For years, satirical late-night TV host Stephen Colbert has been running a series on his show called "Better Know a District," which highlights one of the 435 U.S. districts and its congressional representative. While I am no Stephen Colbert, I am brutally inquisitive when it comes to the 5,000-plus listed companies on the U.S. stock exchanges.
That's why this week and every week from here on out, I'll make it a tradition to examine one seldom-followed company within the Motley Fool CAPS database and make a CAPScall of outperform or underperform on that company.
For this week's round of what I like to call "Better Know a Stock," I'd like to take a closer look at Chesapeake Granite Wash Trust
What Chesapeake Granite Wash Trust does
The Chesapeake Granite Wash Trust was formed by Chesapeake Energy
As you can imagine, elevated oil prices and high demand translated into better-than-expected results for the trust in the latest quarter. However, the trust is heavy in low priced natural gas, which is unhedged, resulting in weaker profits.
Whom it competes against
The advantage of owning a trust is in its usually high-yielding dividends and the fact that its minimal overhead yields strong profits. It also allows for individual investors to own a portfolio of many wells and commodity types, which helps minimize risk. Since the overlying companies do the dirty work, shareholders of trusts usually sit back, relax, and let the dividends flow in from royalty interests in oil and natural gas (i.e., necessity products).
One thing there's not a shortage of, however, is royalty trusts. It's important to note that not all energy trusts are created equally or boast similar dividend potential. Let's take a quick glance at a few royalty trusts that are set up similar to Chesapeake Granite Wash Trust.
P/E Ratio (TTM)
|Chesapeake Granite Wash Trust||2.2||39.4||13.5%|
SandRidge Mississippian Trust I
|SandRidge Mississippian Trust II||2.4||27.4||5.2%|
Hugoton Royalty Trust
Sources: Yahoo! Finance, Morningstar, TTM = trailing 12 months. *Projected yield.
Hugoton Royalty Trust has been doing its best to break down the notion that royalty trusts offer investors less risk. The company has been the target of pessimists lately, most notably a Seeking Alpha article claiming that its high dependence on natural gas royalties and natural gas price declines could net investors a negative return -- especially against inflation.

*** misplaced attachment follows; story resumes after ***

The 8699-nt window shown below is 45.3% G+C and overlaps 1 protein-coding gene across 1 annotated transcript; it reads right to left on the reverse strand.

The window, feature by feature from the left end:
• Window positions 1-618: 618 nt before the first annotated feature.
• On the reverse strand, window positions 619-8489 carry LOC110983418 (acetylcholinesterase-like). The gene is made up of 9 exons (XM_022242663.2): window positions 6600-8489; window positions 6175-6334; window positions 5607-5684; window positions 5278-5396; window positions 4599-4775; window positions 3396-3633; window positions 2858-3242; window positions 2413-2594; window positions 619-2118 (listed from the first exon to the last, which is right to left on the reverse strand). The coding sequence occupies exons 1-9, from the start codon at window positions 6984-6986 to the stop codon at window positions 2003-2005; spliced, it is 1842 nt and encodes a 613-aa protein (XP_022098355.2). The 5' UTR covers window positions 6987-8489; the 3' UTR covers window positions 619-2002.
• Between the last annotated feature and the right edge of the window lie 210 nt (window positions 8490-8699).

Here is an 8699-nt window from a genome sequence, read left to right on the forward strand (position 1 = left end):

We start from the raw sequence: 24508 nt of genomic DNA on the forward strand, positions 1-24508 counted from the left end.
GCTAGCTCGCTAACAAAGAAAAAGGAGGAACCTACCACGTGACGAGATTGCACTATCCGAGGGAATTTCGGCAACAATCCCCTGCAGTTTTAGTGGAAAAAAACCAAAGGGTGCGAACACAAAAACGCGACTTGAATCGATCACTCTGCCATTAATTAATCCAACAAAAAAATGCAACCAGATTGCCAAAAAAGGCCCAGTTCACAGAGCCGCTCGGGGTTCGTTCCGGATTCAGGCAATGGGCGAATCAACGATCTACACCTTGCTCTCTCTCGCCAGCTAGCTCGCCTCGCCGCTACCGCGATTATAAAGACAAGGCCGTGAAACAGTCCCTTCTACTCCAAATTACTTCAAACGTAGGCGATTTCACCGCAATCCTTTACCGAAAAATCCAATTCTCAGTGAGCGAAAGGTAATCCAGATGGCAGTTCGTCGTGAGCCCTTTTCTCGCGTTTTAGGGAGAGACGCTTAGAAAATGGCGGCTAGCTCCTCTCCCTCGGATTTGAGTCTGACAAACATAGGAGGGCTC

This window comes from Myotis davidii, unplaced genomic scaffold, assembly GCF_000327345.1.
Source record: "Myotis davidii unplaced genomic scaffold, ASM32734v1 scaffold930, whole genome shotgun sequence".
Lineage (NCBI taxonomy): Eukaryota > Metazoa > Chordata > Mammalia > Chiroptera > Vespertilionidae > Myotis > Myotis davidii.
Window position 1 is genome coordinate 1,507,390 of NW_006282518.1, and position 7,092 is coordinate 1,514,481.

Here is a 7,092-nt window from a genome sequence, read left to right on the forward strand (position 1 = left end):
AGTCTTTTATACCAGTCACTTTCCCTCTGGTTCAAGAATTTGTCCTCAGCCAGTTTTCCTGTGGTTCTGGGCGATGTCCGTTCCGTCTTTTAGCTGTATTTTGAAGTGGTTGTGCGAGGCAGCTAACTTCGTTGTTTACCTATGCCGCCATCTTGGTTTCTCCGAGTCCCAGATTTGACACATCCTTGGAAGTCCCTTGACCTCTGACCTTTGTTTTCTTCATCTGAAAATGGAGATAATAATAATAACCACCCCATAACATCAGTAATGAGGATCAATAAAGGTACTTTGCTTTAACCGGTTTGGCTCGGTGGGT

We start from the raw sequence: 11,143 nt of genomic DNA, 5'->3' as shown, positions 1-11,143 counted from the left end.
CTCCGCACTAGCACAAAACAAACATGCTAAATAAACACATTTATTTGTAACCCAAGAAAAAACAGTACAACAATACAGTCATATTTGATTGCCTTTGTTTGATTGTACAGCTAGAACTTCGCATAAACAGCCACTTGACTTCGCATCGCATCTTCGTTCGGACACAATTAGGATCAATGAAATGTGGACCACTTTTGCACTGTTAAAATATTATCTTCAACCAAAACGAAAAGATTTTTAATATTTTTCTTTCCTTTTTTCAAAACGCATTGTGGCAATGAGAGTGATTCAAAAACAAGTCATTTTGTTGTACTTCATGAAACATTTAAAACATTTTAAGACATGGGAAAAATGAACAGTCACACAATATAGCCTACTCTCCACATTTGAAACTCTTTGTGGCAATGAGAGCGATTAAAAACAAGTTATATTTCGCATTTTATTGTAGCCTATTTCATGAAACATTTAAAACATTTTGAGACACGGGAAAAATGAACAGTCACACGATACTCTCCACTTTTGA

Even the popular SandRidge Mississippian Trusts, which are both based on production from parent SandRidge Energy
The problems Chesapeake does have can be traced back to the PR gaffes from Chesapeake Energy CEO, Aubrey McClendon. Beyond questionable management decisions at the top, the royalty's assets look sound as does its group-leading 13.5% yield.
Falling for a high-yielding stock is only worthwhile if the dividend is sustainable, and here I feel it is -- with some yield moderation and hiccups, of course. Chesapeake Energy clearly needs to take steps to address Mr. McClendon's gross mismanagement of company funds, but the assets themselves are worth more than where Chesapeake Energy is currently trading at. It's only a matter of time before natural gas rebounds and the Trust begins to see stronger profits again. I would be very surprised to see this yield fall from the double-digit range, which would net a complete dividend payback in seven or fewer years, assuming you reinvest the proceeds. Those are figures I can wrap my hands around!
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Fool contributor Sean Williams has no material interest in any companies mentioned in this article. You can follow him on CAPS under the screen name TMFUltraLong, track every pick he makes under the screen name TrackUltraLong, and check him out on Twitter, where he goes by the handle @TMFUltraLong.
The Motley Fool owns shares of Chesapeake Energy and SandRidge Mississippian Trust II. Motley Fool newsletter services have recommended buying shares of Chesapeake Energy. Try any of our Foolish newsletter services free for 30 days. We Fools don't all hold the same opinions, but we all believe that considering a diverse range of insights makes us better investors. The Motley Fool has a disclosure policy that's always of interest without charging you interest.